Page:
In the U.S. Supreme Court this week

Posted by AzBlueMeanie:

The U.S. Supreme Court at its Conference on Friday considered the Ninth Circuit Court of Appeals decision striking down the Arizona Tea-Publican legislature's 20-week abortion restrictions, Horne v. Isaacson (13-402).This case was not among the eight cases granted immediately after the Conference on Friday. Additional orders from the January 10 Conference are due on Monday morning at 9:30 a.m. EST.

Monday is also the first day of the January sitting.On Monday the Court will hear oral arguments in National Labor Relations Board v. Noel Canning, the challenge to the constitutionality of the president’s recess appointments to the NLRB. The patrician prevaricator for the plutocracy, George Will, clutches his pearls and whines mightily about the president's recess appointments, while ignoring the unprecedented partisan obstruction of the president's appointments by the Tea Party tyranny of the minority in A defining moment for the Court, while the New York Times editorializes today, correctly, Protect the President’s Appointments. That's a big "screw you George Will."

On both Tuesday and Wednesday one or more opinions in argued cases are expected to be announced. The campaign finance case of McCutcheon v. FEC heard in October? It's possible.

The Arizona Capitol Times (subscription required) has a good summary of what to expect should the Court grant Horne v. Isaacson (13-402) on Monday. U.S. Supreme Court considers accepting Arizona abortion case:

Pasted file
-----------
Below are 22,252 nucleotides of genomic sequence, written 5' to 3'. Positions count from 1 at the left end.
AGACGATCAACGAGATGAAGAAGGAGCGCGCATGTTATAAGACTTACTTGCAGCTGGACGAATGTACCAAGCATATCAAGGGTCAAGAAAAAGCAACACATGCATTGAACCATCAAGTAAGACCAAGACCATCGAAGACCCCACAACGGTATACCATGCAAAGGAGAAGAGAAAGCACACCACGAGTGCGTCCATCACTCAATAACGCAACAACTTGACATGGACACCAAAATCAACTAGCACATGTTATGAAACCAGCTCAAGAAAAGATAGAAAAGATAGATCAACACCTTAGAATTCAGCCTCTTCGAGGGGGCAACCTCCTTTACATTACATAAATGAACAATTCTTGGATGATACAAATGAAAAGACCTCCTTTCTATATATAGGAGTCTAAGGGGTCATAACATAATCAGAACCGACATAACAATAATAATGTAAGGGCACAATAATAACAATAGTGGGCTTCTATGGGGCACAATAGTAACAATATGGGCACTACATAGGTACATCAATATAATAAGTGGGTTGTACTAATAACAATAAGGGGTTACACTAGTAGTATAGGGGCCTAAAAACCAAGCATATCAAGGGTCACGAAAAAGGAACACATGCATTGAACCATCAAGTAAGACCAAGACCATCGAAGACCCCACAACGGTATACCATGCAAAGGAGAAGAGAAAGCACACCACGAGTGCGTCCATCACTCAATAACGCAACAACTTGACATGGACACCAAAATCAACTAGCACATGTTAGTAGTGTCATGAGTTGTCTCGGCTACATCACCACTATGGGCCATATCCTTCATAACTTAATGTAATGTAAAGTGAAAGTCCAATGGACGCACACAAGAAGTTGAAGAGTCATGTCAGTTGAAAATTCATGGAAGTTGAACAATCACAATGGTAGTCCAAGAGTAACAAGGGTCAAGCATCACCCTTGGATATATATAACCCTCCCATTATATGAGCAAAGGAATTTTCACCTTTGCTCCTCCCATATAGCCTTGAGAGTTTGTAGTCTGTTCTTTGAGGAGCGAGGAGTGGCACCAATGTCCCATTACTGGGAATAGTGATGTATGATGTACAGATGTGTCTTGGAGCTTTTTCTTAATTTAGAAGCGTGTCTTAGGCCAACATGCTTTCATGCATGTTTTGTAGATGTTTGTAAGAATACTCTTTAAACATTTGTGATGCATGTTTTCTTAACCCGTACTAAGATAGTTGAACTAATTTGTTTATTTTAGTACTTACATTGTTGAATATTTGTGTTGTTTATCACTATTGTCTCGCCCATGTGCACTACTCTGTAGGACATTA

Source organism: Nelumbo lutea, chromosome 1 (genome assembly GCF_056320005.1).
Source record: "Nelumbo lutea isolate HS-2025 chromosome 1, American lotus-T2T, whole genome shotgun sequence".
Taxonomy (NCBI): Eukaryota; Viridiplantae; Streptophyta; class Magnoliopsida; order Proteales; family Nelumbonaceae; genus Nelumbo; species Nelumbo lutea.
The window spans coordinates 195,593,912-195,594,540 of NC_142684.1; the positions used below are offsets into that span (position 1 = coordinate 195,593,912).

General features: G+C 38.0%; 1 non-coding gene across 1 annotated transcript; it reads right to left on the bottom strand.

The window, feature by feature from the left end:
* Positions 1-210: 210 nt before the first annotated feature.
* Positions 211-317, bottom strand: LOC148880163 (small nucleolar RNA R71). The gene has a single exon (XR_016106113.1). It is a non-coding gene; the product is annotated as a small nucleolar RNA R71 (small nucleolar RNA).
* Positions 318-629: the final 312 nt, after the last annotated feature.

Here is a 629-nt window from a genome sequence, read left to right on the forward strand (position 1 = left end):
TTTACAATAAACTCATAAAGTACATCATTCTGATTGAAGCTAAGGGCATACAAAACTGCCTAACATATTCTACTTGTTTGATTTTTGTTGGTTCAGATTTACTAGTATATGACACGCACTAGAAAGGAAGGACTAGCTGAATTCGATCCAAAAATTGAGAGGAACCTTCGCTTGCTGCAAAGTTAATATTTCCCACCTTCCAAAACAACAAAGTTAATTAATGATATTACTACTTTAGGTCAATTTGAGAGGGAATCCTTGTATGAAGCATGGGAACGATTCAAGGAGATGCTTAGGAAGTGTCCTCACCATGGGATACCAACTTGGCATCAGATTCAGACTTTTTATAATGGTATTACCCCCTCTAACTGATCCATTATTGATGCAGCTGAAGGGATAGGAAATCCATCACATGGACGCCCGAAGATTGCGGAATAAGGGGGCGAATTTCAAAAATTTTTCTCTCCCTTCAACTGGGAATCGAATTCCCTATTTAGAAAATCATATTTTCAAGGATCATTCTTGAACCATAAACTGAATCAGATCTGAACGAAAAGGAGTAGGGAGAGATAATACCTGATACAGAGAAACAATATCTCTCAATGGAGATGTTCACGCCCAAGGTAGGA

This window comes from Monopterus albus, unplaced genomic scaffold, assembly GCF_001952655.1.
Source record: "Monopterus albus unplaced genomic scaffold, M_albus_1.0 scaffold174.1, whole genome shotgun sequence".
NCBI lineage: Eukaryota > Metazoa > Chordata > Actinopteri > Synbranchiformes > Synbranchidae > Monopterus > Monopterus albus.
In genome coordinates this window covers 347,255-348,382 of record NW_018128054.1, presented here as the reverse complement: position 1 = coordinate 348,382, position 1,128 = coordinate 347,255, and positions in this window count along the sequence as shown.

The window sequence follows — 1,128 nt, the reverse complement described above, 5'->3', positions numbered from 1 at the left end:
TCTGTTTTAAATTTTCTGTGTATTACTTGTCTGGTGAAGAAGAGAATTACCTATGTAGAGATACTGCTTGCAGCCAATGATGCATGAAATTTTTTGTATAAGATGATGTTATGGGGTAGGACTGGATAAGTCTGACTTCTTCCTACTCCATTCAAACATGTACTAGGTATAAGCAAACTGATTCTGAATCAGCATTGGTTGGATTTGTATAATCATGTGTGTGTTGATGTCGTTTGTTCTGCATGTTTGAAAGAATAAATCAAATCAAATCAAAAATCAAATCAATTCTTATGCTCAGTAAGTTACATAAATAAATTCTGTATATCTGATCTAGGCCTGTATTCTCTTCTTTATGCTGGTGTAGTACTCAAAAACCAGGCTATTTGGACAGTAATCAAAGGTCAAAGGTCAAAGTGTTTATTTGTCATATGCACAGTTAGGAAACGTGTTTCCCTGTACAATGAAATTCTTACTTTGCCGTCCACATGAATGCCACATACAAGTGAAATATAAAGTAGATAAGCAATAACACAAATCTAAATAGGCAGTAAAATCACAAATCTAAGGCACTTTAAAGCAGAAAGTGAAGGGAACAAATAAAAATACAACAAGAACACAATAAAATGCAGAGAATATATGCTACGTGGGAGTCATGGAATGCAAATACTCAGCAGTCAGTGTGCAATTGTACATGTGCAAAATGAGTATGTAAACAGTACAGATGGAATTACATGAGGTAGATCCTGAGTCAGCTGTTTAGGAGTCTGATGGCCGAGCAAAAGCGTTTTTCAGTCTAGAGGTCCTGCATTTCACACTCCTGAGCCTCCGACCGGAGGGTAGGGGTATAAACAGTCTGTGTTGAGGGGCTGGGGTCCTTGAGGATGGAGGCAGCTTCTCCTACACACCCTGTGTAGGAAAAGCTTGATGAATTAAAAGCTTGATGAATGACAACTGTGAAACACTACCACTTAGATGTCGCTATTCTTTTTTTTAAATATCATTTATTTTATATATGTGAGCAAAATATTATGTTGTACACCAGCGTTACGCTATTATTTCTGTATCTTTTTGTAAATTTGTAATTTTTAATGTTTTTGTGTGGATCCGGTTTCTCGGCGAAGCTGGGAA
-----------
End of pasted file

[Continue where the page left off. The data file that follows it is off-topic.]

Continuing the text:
Arizona is at the center of the abortion debate as the U.S. Supreme Court decides whether to consider a challenge to a 2012 law that strikes at the heart of the 40-year-old landmark case, Roe v. Wade.

The court’s acceptance of the case would bring dread to abortion rights advocates and be a good omen for the pro-life movement, both of which view the case as a vehicle for major change.

“That signals nothing but trouble for abortion rights,” said Elizabeth Nash, a policy analyst for the Guttmacher Institute, a pro-choice research group. “There is only one reason to take a case that has been struck down and that is to uphold it.”

Arizona is challenging the 9th U.S. Circuit Court of Appeals decision in May that found the law, a ban on abortions after 20 weeks of pregnancy, unconstitutional. The court is going behind closed doors on Jan. 10 to consider whether to take up the case and will likely make its decision known by Jan. 13. Only four of the nine justices have to approve accepting certiorari.

Former Arizona Right to Life President John Jakubczyk said certiorari would mean the court will be focusing on the right of the unborn baby for the first time, rather than on balancing the rights of the mother and the state.

The high court’s rejection of the case would effectively end any hopes of cutting into Roe v. Wade, even as states, including Arizona, have placed a host of significant restrictions on abortion in recent years. They include allowing only doctors to perform abortions, informed consent laws and waiting periods.

“If they don’t take it, that just keeps us battling on various fronts within the entire spectrum of the debate,” Jakubczyk said.

Nash said a rejection of the case wouldn’t exactly bring joy to the abortion rights side because Arizona’s law has a difference from other states with the same ban. Arizona determines gestational age from the first day of the last menstrual period while other states determine it from the estimated point of fertilization, a difference of about two weeks. Nash contends Arizona’s ban is actually at 18 weeks.

“I’m not entirely convinced we’d be out of the woods on this issue,” Nash said.

Arizona in 2012 passed HB2036, sponsored by Rep. Kimberly Yee, a Phoenix Republican who has since joined the Senate.

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